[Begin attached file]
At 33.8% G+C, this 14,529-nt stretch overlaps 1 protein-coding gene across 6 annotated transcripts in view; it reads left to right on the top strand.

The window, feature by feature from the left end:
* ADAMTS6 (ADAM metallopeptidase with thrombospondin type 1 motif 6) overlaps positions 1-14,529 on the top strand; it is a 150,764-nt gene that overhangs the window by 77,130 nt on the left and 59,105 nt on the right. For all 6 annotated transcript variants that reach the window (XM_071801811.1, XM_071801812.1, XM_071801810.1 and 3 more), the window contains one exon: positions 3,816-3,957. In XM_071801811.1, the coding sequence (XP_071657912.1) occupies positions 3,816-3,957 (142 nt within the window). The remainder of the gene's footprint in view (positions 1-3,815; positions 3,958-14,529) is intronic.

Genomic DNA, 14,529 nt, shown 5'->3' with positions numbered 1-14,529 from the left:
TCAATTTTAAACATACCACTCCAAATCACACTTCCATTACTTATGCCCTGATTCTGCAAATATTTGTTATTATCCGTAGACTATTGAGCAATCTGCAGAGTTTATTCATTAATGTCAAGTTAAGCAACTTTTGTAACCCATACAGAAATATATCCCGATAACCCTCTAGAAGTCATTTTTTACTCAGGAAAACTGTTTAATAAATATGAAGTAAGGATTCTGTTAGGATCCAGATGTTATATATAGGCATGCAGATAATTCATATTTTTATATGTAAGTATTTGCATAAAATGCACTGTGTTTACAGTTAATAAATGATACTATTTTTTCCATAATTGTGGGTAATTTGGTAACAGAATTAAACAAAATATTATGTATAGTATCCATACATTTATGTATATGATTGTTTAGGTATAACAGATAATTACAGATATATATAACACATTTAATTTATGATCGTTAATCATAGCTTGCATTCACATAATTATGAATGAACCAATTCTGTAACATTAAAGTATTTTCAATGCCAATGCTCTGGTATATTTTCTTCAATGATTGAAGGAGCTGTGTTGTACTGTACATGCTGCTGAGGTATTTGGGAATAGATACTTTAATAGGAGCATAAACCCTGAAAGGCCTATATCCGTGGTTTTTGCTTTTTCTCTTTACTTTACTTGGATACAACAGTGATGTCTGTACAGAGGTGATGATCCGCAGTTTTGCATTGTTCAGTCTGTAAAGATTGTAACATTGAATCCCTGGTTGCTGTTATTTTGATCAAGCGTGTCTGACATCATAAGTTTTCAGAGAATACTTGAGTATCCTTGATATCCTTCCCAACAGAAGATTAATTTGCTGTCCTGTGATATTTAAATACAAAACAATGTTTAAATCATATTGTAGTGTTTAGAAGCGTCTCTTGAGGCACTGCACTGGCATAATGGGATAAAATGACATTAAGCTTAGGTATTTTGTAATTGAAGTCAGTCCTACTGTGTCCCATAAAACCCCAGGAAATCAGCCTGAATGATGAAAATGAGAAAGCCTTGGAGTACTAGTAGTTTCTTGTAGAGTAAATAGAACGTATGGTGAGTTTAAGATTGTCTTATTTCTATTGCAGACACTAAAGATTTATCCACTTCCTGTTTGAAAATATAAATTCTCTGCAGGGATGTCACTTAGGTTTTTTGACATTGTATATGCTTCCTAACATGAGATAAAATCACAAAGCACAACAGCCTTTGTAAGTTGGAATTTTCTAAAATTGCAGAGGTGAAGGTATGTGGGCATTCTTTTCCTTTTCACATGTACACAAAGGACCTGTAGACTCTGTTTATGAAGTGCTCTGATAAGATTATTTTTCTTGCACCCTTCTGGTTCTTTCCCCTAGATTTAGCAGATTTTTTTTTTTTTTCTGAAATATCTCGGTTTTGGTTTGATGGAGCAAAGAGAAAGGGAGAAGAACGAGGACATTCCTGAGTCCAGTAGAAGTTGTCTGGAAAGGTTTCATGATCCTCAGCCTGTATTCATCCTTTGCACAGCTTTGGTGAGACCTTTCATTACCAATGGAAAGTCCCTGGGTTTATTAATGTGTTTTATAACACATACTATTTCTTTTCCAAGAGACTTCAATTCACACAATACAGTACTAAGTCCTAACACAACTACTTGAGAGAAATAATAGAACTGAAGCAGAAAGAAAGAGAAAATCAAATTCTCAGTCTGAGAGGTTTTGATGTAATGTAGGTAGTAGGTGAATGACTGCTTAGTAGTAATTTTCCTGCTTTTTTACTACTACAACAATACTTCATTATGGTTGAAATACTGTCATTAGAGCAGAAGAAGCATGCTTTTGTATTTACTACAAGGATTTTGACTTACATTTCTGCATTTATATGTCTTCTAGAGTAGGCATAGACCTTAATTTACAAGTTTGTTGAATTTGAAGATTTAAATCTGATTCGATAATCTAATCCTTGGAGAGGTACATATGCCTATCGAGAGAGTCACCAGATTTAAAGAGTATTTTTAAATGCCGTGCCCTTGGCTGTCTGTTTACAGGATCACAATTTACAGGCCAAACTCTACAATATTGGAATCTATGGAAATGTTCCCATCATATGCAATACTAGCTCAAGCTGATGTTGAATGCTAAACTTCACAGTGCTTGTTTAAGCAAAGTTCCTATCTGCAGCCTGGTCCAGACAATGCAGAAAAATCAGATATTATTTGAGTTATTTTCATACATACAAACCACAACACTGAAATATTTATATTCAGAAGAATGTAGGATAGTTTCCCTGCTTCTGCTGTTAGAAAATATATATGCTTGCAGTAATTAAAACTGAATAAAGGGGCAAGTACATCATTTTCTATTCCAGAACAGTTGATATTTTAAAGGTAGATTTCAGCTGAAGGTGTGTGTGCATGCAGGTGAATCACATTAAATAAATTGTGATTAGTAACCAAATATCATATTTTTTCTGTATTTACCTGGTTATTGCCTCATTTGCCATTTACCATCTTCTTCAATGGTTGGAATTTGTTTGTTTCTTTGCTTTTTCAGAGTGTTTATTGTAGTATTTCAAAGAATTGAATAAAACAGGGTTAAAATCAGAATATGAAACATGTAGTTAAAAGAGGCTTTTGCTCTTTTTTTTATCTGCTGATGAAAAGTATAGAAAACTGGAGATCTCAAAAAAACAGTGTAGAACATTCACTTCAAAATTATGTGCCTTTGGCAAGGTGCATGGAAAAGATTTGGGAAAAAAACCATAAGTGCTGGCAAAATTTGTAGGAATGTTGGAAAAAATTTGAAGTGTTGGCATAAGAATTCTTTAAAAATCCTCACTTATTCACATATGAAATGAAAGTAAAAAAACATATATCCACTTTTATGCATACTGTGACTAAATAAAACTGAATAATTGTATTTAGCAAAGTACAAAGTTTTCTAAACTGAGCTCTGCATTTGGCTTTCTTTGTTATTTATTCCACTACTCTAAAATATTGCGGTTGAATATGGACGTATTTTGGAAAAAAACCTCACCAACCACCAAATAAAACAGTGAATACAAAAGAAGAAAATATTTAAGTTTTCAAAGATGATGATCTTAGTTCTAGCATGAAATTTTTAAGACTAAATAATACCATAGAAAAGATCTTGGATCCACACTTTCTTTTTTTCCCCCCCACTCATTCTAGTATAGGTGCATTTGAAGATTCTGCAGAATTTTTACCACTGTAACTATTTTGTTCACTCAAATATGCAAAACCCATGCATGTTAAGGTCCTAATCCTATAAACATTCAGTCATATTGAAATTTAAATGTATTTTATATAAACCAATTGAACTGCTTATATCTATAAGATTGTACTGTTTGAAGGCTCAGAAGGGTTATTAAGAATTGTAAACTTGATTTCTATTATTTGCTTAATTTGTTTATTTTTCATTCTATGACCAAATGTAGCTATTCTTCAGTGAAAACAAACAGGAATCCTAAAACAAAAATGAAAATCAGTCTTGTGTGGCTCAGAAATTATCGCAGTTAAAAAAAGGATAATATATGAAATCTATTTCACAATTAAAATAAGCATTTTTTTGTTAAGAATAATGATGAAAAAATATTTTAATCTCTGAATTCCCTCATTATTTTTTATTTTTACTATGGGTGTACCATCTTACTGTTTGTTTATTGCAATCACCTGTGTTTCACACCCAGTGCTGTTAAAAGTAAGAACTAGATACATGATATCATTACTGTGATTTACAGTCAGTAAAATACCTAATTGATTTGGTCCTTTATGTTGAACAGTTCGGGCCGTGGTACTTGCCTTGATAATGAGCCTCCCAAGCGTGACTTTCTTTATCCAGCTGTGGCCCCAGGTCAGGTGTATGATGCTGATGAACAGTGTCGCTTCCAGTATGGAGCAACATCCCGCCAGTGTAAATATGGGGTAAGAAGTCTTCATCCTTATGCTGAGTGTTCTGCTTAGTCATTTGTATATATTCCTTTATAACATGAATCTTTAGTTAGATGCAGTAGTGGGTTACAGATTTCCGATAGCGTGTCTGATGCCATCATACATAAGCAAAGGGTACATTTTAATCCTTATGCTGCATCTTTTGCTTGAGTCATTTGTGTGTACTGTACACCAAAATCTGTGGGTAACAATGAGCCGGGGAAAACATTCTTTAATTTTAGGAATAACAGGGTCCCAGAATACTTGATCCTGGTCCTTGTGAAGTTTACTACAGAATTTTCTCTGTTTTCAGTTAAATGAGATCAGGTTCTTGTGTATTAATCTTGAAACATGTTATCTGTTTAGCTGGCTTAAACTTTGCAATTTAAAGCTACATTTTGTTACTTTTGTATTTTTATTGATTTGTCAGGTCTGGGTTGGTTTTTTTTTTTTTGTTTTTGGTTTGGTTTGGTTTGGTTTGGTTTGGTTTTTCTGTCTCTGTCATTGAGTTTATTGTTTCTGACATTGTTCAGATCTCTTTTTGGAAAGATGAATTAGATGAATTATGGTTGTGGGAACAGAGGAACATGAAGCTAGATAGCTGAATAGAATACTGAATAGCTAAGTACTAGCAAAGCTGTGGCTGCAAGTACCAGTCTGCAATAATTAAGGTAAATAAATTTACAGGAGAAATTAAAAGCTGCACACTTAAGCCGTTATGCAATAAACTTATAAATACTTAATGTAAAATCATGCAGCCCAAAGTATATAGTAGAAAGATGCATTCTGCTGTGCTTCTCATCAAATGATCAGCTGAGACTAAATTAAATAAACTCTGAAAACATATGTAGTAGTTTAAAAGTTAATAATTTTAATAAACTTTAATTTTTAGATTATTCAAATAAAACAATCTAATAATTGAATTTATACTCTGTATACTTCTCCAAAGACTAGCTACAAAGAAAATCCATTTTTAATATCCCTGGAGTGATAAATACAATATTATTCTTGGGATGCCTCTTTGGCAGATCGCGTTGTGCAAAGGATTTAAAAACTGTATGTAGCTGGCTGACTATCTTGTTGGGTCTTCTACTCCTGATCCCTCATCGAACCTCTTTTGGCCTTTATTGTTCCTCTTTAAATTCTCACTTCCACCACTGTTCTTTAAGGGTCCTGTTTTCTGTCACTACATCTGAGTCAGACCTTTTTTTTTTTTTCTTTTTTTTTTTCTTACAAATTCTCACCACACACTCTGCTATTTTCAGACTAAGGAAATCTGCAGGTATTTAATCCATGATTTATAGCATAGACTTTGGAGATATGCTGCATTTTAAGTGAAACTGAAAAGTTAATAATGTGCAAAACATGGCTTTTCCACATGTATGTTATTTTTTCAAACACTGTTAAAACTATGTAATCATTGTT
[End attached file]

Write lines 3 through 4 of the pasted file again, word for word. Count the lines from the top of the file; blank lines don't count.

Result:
* ADAMTS6 (ADAM metallopeptidase with thrombospondin type 1 motif 6) overlaps positions 1-14,529 on the top strand; it is a 150,764-nt gene that overhangs the window by 77,130 nt on the left and 59,105 nt on the right. For all 6 annotated transcript variants that reach the window (XM_071801811.1, XM_071801812.1, XM_071801810.1 and 3 more), the window contains one exon: positions 3,816-3,957. In XM_071801811.1, the coding sequence (XP_071657912.1) occupies positions 3,816-3,957 (142 nt within the window). The remainder of the gene's footprint in view (positions 1-3,815; positions 3,958-14,529) is intronic.

Genomic DNA, 14,529 nt, shown 5'->3' with positions numbered 1-14,529 from the left: